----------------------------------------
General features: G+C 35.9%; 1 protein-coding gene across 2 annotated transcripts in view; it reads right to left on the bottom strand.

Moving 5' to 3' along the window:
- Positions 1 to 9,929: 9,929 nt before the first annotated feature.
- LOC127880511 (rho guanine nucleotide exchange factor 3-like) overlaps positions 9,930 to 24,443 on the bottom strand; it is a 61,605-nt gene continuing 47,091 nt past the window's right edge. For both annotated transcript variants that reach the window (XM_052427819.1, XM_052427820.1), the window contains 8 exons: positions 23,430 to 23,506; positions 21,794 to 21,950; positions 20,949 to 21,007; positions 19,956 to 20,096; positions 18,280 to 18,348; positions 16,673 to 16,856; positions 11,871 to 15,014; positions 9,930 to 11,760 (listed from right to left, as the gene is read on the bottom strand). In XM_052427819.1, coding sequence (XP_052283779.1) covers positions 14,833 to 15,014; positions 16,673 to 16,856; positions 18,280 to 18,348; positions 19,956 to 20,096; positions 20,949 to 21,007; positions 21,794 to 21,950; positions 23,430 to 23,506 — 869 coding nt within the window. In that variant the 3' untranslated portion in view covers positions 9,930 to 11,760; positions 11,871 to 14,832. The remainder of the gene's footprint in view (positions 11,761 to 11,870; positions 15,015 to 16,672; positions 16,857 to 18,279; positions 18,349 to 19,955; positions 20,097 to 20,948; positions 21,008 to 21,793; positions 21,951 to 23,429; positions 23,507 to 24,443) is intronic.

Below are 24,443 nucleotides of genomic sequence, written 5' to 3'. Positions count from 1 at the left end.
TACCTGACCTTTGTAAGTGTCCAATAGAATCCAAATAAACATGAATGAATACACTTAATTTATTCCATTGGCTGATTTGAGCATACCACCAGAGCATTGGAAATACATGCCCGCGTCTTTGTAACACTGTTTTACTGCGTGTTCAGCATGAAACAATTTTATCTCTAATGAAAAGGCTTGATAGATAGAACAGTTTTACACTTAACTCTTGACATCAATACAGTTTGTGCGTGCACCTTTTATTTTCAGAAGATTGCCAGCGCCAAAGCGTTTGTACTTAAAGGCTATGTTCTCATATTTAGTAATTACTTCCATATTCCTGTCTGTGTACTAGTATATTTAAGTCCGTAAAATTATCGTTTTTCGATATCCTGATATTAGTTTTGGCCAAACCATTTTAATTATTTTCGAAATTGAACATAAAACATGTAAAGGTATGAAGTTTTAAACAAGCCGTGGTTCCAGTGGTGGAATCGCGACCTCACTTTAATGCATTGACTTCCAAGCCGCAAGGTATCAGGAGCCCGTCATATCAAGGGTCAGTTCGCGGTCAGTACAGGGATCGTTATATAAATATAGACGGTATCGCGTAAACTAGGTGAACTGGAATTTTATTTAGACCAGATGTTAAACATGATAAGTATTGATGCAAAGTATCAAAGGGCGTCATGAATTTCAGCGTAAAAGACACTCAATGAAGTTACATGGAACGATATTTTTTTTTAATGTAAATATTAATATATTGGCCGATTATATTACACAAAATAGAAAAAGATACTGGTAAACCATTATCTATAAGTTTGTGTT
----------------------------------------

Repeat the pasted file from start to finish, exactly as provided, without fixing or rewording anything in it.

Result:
General features: G+C 35.9%; 1 protein-coding gene across 2 annotated transcripts in view; it reads right to left on the bottom strand.

Moving 5' to 3' along the window:
- Positions 1 to 9,929: 9,929 nt before the first annotated feature.
- LOC127880511 (rho guanine nucleotide exchange factor 3-like) overlaps positions 9,930 to 24,443 on the bottom strand; it is a 61,605-nt gene continuing 47,091 nt past the window's right edge. For both annotated transcript variants that reach the window (XM_052427819.1, XM_052427820.1), the window contains 8 exons: positions 23,430 to 23,506; positions 21,794 to 21,950; positions 20,949 to 21,007; positions 19,956 to 20,096; positions 18,280 to 18,348; positions 16,673 to 16,856; positions 11,871 to 15,014; positions 9,930 to 11,760 (listed from right to left, as the gene is read on the bottom strand). In XM_052427819.1, coding sequence (XP_052283779.1) covers positions 14,833 to 15,014; positions 16,673 to 16,856; positions 18,280 to 18,348; positions 19,956 to 20,096; positions 20,949 to 21,007; positions 21,794 to 21,950; positions 23,430 to 23,506 — 869 coding nt within the window. In that variant the 3' untranslated portion in view covers positions 9,930 to 11,760; positions 11,871 to 14,832. The remainder of the gene's footprint in view (positions 11,761 to 11,870; positions 15,015 to 16,672; positions 16,857 to 18,279; positions 18,349 to 19,955; positions 20,097 to 20,948; positions 21,008 to 21,793; positions 21,951 to 23,429; positions 23,507 to 24,443) is intronic.

Below are 24,443 nucleotides of genomic sequence, written 5' to 3'. Positions count from 1 at the left end.
TACCTGACCTTTGTAAGTGTCCAATAGAATCCAAATAAACATGAATGAATACACTTAATTTATTCCATTGGCTGATTTGAGCATACCACCAGAGCATTGGAAATACATGCCCGCGTCTTTGTAACACTGTTTTACTGCGTGTTCAGCATGAAACAATTTTATCTCTAATGAAAAGGCTTGATAGATAGAACAGTTTTACACTTAACTCTTGACATCAATACAGTTTGTGCGTGCACCTTTTATTTTCAGAAGATTGCCAGCGCCAAAGCGTTTGTACTTAAAGGCTATGTTCTCATATTTAGTAATTACTTCCATATTCCTGTCTGTGTACTAGTATATTTAAGTCCGTAAAATTATCGTTTTTCGATATCCTGATATTAGTTTTGGCCAAACCATTTTAATTATTTTCGAAATTGAACATAAAACATGTAAAGGTATGAAGTTTTAAACAAGCCGTGGTTCCAGTGGTGGAATCGCGACCTCACTTTAATGCATTGACTTCCAAGCCGCAAGGTATCAGGAGCCCGTCATATCAAGGGTCAGTTCGCGGTCAGTACAGGGATCGTTATATAAATATAGACGGTATCGCGTAAACTAGGTGAACTGGAATTTTATTTAGACCAGATGTTAAACATGATAAGTATTGATGCAAAGTATCAAAGGGCGTCATGAATTTCAGCGTAAAAGACACTCAATGAAGTTACATGGAACGATATTTTTTTTTAATGTAAATATTAATATATTGGCCGATTATATTACACAAAATAGAAAAAGATACTGGTAAACCATTATCTATAAGTTTGTGTT